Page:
Having created such a reflective and personal body of work, I'm curious to find out what Olivia-Louise felt were the biggest challenges during her creative process and the biggest, she admits, was allowing herself to be vulnerable. "I've shared within the project but there's still a wall up around how much I'm willing to share because some things are just for me and I feel like you can say enough without saying everything. The idea here is not to retraumatise myself or anybody else but to say in a gentle way, 'I see you, because I recognise what you've been through and we are not alone - we're together'. So the hardest part was being vulnerable because there are certain friends or family members who I've never had conversations with and listening to this music will open them up to things. It's removing the embarrassment and the shame that's attached to it all and allowing yourself to be vulnerable and to have that conversation through music."

"Music is supposed to create a connection. If you listen back to good music from different periods it tells you about what was happening at that period of time. You can listen to some Soul or Motown or Hip Hop and within that music you can get an idea of what was happening. Some of it is process music - it's emotional. It gives you a piece of what was happening at that time and I think good music should be a reflection of that."

Whilst the platform she's been able to create in order to raise awareness through her music is clearly important to her, Olivia-Louise is also a proud mother to a teenage daughter and the process of creating her forthcoming EP and addressing certain situations from her past has strengthened the mother-daughter bond she so clearly cherishes. "It's actually inspired me to have more conversations with her. My daughter's thirteen now and I've always been quite open and honest with her about certain conversations - still protecting her, but making sure that she's aware and educated. The other month we had a conversation on the sofa where we basically just sat and cried together and it was really vulnerable, open and lovely and now she understands more about certain family dynamics and more about herself."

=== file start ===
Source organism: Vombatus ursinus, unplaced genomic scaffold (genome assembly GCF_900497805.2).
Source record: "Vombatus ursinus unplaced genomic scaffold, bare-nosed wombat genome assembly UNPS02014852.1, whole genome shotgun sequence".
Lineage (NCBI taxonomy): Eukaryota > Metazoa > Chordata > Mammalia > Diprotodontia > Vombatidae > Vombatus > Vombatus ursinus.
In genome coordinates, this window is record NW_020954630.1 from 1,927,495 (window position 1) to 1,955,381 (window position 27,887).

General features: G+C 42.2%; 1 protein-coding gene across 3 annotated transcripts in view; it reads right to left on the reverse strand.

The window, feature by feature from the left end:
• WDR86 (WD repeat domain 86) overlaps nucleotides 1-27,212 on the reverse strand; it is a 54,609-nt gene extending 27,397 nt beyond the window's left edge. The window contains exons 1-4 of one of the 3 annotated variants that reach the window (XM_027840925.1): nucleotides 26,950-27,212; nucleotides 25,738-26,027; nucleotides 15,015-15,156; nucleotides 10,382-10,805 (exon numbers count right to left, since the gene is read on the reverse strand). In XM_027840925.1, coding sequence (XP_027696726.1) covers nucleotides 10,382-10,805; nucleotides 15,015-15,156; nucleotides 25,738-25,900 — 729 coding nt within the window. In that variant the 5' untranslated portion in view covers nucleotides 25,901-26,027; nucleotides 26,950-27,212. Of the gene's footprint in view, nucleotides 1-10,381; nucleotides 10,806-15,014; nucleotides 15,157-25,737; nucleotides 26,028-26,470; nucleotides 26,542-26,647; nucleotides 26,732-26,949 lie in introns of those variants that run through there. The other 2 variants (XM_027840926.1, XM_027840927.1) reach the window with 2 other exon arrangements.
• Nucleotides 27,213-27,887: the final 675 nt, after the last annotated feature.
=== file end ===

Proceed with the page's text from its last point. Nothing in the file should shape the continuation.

Olivia-Louise is a refreshing break from the norm. Keen to support causes close to her heart and to impact society in the most positive way she can, the singer is intentionally waiting to release her Process EP until January 2021 in order to ensure the conversation around sexual violence isn't left in 2020. With the most socially conscious release of her career on the horizon, the proud Northerner assures me that the next twelve months will also see her tackle another thing close to her heart - UK Garage: "I feel like now I've said my serious heavy stuff that I want to say, I'm ready to have a bit of fun again."

More power to you Olivia.

Follow Olivia-Louise on Twitter and Instagram to keep up to date with her journey.